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# 线性回归作业代写｜Assignment 1, FIT5201, S1 2023

## 这是一篇来自澳洲的关于线性回归作业代写，作业需要有模型复杂性，模型选择，自举预测的不确定性，概率机器学习和用于回归和分类的线性模型，以下是作业具体内容：

1 Model Complexity and Model Selection

In this section, you study the effect of model complexity on the training and testing error. You also demonstrate your programming skills by developing a regression algorithm and a cross-validation technique that will be used to select the models with the most effective complexity.

Background. A KNN regressor is similar to a KNN classifier (covered in Activity 1.1) in that it finds the K nearest neighbors and estimates the value of the given test point based on the values of its neighbours. The main difference between KNN regression and KNN classification is that a KNN classifier returns the label that has the majority vote in the neighborhood, whilst KNN regressor returns the average of the neighbors’ values. In Activity 1 of Module 1, we use the number of misclassifications as the measurement of training and testing errors in a KNN classifier. For KNN regressor, you need to choose another error function (e.g., the sum of the squares of the errors) as the measurement of training errors and testing errors.

Question 1 [KNN Regressor, 5+5=10 Marks]

I Implement a KNN regressor using the scikit-learn conventations, i.e., in a class with the following skeleton.

class KnnRegressor:

def __init__(self): # ADD PARAMETERS AS REQUIRED

def fit(self, x, y):

return self

def predict(self, x):

Hint: You can closely follow the implementation from Activity 1.1 of the KNN classifier. You cannot use sklearn.neighbors.KNeighborsRegressor to solve this task.

II To test your implementation, load the datasets diabetes and california housing through the functions load diabetes and fetch california housing, both of which are available in the module sklearn.datasets. For both datasets, perform a training/test split (using a fraction of 0.6 of the data as training data), fit your KNN regressor to the training portion (using some guess for a good value of k), and report the training and test errors.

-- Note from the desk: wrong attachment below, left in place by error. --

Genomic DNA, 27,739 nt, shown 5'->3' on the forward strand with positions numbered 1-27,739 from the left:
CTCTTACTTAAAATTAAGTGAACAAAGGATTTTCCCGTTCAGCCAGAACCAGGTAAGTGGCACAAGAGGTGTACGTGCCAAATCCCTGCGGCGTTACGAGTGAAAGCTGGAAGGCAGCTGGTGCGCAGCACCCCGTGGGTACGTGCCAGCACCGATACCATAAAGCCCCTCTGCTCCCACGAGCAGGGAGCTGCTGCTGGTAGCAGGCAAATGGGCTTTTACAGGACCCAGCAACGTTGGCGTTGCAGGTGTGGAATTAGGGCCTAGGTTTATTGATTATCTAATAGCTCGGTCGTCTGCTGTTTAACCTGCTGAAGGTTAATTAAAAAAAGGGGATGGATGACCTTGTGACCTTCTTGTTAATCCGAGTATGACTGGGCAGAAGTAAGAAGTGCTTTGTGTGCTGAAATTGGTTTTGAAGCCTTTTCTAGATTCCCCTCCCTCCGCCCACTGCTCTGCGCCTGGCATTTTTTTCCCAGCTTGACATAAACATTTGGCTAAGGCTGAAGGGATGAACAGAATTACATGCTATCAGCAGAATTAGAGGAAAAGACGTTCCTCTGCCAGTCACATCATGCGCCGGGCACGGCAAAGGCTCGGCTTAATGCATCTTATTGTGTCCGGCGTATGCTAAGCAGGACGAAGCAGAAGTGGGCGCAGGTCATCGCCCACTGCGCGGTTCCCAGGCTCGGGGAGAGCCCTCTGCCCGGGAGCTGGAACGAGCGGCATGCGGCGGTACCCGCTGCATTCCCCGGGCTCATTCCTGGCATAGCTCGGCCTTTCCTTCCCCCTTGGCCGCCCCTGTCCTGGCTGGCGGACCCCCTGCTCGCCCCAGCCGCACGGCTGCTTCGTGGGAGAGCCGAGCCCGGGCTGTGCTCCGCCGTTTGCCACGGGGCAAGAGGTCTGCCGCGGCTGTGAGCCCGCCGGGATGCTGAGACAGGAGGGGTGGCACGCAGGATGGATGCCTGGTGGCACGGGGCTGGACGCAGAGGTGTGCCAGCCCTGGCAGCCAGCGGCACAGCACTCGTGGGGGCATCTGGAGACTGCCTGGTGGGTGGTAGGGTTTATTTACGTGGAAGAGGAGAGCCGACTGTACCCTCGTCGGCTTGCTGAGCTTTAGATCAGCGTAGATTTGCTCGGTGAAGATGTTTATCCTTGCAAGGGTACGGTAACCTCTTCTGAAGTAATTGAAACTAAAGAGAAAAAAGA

Question 2 [L-fold Cross Validation, 5+5+5=15 Marks]

I Implement a L-Fold Cross Validation (CV) scheme using the scikit-learn convention for data splitters, i.e., using the following skeleton.

class LFold:

def __init__(self): # ADD PARAMETERS AS REQUIRED

def get_n_splits(self, x=None, y=None, groups=None):

def split(self, x, y=None, groups=None):

Test your implementation for correctness by running a simple example like the following.

for idx_train, idx_test in LFold(5).split(list(range(20))):

print(idx_train, idx_test)

You cannot use sklearn.model selection.KFold to solve this task.

II For both datasets from Question 1, use your L-fold CV implementation to systematically test the effect of the KNN parameter K by testing all options from 1 to 50 and, for each K, instead of only performing a single training/test split run your L-Fold CV. For each K compute the mean and standard deviation of the mean squared error (training and test) across the L folds and report the K for which you found the best test performance (for both datasets).

III For both datasets, plot the mean training and test errors against the choice of K with error bars (using the standard error of the mean). You can compute the standard error of the means as

ste = 1.96s/L

where s is the sample standard deviation of the error across the L folds. Based on this plot,comment on

The effect of the parameter K. For both datasets, identify regions of overfitting and underfitting for the KNN model.

The effect of the parameter L of the CV procedure. HINT: You might want to repeat the above process with different values for L to get an intuition of its effect.

Question 3 [Automatic Model Selection, 5 + 5 = 10 Marks]

I Implement a version of the KNN regressor that automatically chooses an appropriate value of K from a list of options by performing an internal cross-validation on the training set at fitting time. As usually, use the scikit-learn paradigm, i.e., use the following template.

class KnnRegressorCV:

def __init__(self, ks=list(range(1, 21)), cv=LFold(5)):

def fit(self, x, y):

return self

def predict(self, x):

II For both datasets from the previous questions, test your KNN regressor with internal CV by using either a outer single train/test-split or, ideally, with an outer cross-validation (resulting in a so-called nested cross-validation scheme). Report on the (mean) k value that is chosen by the KNN regressor with internal cross-validation and whether it corresponds to the best k-value with respect to the outer test sets. Comment on what factors determine whether the internal cross-validation procedure is successful in approximately selecting the best model.